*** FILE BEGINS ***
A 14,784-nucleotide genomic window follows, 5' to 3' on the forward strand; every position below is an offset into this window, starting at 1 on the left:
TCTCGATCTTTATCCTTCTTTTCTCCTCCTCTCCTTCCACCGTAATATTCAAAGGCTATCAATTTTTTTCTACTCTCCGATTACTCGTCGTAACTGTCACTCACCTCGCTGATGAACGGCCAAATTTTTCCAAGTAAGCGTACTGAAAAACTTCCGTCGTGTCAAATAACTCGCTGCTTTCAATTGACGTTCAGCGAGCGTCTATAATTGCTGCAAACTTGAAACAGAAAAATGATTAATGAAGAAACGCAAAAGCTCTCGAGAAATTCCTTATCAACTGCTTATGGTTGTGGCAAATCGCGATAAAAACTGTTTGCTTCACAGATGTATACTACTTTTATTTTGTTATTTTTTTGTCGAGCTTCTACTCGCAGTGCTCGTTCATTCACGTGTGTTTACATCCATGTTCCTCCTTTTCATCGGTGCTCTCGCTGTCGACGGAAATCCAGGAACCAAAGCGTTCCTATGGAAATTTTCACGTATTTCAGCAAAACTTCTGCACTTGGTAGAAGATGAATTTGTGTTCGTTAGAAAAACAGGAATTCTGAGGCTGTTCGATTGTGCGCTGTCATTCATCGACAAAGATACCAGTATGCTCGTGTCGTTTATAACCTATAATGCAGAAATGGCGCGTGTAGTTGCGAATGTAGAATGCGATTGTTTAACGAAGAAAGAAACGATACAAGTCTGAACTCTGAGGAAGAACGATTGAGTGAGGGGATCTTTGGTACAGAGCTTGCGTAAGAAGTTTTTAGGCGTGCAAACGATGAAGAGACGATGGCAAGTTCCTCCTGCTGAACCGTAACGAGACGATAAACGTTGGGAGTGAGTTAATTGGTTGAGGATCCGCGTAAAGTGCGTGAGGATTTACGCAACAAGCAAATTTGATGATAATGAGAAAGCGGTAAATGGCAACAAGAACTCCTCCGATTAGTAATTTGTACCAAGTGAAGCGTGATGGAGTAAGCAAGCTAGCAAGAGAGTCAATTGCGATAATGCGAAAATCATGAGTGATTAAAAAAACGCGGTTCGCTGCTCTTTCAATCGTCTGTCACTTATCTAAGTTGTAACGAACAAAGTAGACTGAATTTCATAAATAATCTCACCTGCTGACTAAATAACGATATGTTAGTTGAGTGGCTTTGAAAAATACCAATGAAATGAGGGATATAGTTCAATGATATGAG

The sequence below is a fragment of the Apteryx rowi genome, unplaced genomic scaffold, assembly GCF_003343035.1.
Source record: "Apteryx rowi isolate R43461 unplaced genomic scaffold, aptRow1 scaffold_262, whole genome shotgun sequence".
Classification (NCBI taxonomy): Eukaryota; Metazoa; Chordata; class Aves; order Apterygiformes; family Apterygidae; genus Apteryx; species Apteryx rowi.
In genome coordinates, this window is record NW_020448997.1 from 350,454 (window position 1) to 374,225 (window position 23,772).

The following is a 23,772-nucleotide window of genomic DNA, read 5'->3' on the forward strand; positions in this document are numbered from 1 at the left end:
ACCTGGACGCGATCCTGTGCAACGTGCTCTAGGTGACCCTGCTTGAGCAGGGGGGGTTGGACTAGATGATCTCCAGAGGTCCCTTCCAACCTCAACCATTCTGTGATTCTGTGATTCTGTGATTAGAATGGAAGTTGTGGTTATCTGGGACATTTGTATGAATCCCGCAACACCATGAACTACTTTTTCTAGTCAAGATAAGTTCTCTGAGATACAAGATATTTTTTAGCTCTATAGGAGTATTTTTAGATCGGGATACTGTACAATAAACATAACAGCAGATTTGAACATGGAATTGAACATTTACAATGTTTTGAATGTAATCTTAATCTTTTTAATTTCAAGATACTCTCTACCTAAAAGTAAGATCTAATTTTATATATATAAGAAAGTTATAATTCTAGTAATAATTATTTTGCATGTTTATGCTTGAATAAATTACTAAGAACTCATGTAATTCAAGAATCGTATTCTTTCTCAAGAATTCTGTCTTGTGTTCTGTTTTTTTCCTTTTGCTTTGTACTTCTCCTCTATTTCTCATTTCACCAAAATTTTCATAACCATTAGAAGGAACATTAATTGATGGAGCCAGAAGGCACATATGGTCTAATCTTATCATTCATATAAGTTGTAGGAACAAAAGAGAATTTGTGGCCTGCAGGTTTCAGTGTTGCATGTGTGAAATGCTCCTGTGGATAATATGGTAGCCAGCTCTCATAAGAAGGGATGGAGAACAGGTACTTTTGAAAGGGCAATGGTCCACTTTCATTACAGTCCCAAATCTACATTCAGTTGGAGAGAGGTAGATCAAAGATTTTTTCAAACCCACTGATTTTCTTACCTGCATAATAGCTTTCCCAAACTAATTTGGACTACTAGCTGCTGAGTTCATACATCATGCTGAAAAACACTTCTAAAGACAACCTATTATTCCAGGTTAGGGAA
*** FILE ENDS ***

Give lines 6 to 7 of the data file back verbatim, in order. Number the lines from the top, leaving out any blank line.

In genome coordinates, this window is record NW_020448997.1 from 350,454 (window position 1) to 374,225 (window position 23,772).

The following is a 23,772-nucleotide window of genomic DNA, read 5'->3' on the forward strand; positions in this document are numbered from 1 at the left end: